All you need to do to thick this box is turn up every now and then (Easter and Christmas being the most favoured) and plonk your pound coin on the plate (see, admission hasn't gone up since the late sixties). The bestest bit of this 'Christian' bit is that it doesn't require any equipment and you don't need to keep rushing out buying stuff to keep it going either.
Great, then let's do some comparisons and see if we can convince you to join a church near you - here are two of my (many) interests laid bare for you:
Fishing: To do it properly you have to buy rods, reels, lines, floats, flies (and if you're one of those coarse types - bait too!). Those who like the smell of salt can do it from piers or boats (or on beaches too) and get stuck in to a spot if sea fishing. The key to doing the fishing bit is that it takes you off for long periods, frequently and costs a bit : licence, day tickets, club memberships, bait (or flies and lures) and see you standing, sitting (or even sleeping) in sun, wind, rain and snow.
You need to be really committed to be able to say you're a fisherman. You need to put the hours in mastering the cast, the tactics, which sort of water and how to fish it and much more besides - fishing takes long periods of talking about the hobby in tackle shops, lodges and pubs. There are specialists for the type of fish - yes indeedy being a Carp fisherman is not a typo that denigrates one's abilities but more of a lifestyle!
Gliding: More of my passions and both powered unpowered flight are heavy on both wallet (especially if you fancy owning your own bird) and draining with regard to time. Gliding - once you've paid your subs you have to pay for each and every launch on the road to solo flight and then pay for the launch and the time you're aloft. The longer you're up the more you pay -which might explain why attempting to thermal in sink results in a cheaper hobby!
When you're not driving to and from the field and flying there's other stuff that demands your attention. It might be studying all the stuff you need to stay legal, understand the weather and navigate between launch and destination points. The arrival at the clubhouse in the early hours to make the dreaded 'eight O'clock draw' (when you each take a number and the lowest goes first and the highest flies last - usually meaning not at all!) on Saturday and Sunday (if you can get away with it!).
Then there's the hours in the bar when the weather stops flying and the club nights and the time taken just to arrive, even though not flying, to talk about flying, dream about flying and learn from the experiences of others who might have been flying longer (or are just better at it) than you. This occurs whether you have an engine or not - the bar is the chapel where aviation is worshipped and taught, where sins are addressed and rectified and dreams are made (and dashed) and flyers are discipled and grown. Yes - the clubhouse and the bar especially is more like Church than church for those who fly!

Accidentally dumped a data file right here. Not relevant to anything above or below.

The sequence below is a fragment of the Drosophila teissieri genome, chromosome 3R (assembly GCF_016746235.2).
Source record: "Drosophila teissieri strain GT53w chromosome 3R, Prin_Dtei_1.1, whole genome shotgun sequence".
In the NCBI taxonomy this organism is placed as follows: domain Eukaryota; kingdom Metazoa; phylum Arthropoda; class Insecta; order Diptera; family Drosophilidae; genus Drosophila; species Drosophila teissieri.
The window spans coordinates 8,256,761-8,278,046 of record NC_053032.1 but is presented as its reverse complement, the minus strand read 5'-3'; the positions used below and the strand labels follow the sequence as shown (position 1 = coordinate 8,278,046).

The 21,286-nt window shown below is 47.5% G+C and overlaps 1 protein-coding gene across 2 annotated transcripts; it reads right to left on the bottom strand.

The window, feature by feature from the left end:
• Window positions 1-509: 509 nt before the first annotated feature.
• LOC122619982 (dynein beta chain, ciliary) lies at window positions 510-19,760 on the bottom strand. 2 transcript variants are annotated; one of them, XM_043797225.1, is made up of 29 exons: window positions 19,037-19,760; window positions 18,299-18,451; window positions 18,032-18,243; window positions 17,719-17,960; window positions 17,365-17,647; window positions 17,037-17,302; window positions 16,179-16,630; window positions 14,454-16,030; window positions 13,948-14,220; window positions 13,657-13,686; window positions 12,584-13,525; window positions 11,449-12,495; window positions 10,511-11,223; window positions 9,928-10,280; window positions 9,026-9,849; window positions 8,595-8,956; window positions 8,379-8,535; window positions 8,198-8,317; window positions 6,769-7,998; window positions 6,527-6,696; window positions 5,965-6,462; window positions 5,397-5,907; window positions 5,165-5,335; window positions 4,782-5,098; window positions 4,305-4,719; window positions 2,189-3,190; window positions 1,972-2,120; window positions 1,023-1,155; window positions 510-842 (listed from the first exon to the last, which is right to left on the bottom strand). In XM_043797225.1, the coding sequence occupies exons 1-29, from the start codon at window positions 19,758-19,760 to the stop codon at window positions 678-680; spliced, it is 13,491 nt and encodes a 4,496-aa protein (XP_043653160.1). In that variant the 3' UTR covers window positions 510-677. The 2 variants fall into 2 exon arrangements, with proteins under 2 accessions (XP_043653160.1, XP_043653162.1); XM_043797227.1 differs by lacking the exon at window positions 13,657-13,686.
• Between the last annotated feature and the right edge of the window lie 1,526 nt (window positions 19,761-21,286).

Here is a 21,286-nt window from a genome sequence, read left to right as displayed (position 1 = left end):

Even more strange is the fact that pilots (and fishermen too perhaps) are always pilots and fishermen and this is something that exists as a reality for them on a 7 * 24 * 365 basis. Meet a pilot at a party and they will almost always, in a short period of time, tell you that they are flyers. They will work long hours to get more money to support their chosen lifestyle (for hobbies are ephemeral whilst flying is always and for ever). They will talk about aircraft and flying and make you aware of everything about being a pilot and the benefits, challenges, demands and blessings that embracing the faith - whoops, I mean flying - brings!
Christianity: How great is this for a hobby? You turn up when you want and there's no need to go if you don't feel like it. After all if you're not making the tea or doing a reading or something else, you can go shopping for the day secure in the fact that you won't be missed.
'What do you need to do this Christianity thing, ', I hear you cry and that's the really cool bit, for the answer is, 'Nothing! Not even a Bible if you don't want one - after all they're either provided on projected onto the scree should you fancy reading it during the service.' There's no pressure on you to turn up to learn stuff - no ground school or classes (well not unless you're one of those 'keen' types anyway!) and if the weather's bad, then no one will miss you.
Better still - church fits in when you want it to and if you don't fancy it - then you don't do it. There's no standing outside in all weathers like those fishermen and no turning up early and, having drawn a high number, finding yourself pulling gliders about and doing jobs around the airfield to get others into the air.
Yes indeed - Christianity is, for most of us, something that we can do in under two hours on a Sunday and yet we can still wear the badge. Of course we don't tell people that we are Christians (after all we're not pilots for God's sake are we?) when we meet them at parties and gatherings, that would be weird (wouldn't it?) and we don't talk about services we've been to, book we've read and films we've seen - because (again), we're not pilots.
Being Christian is that little 'personal' thing we do when we feel the need; and of course when it fits in to our lifestyle choices (like flying) and work-life.
Do I have any hobbies?
Of course I do - I'm a pilot!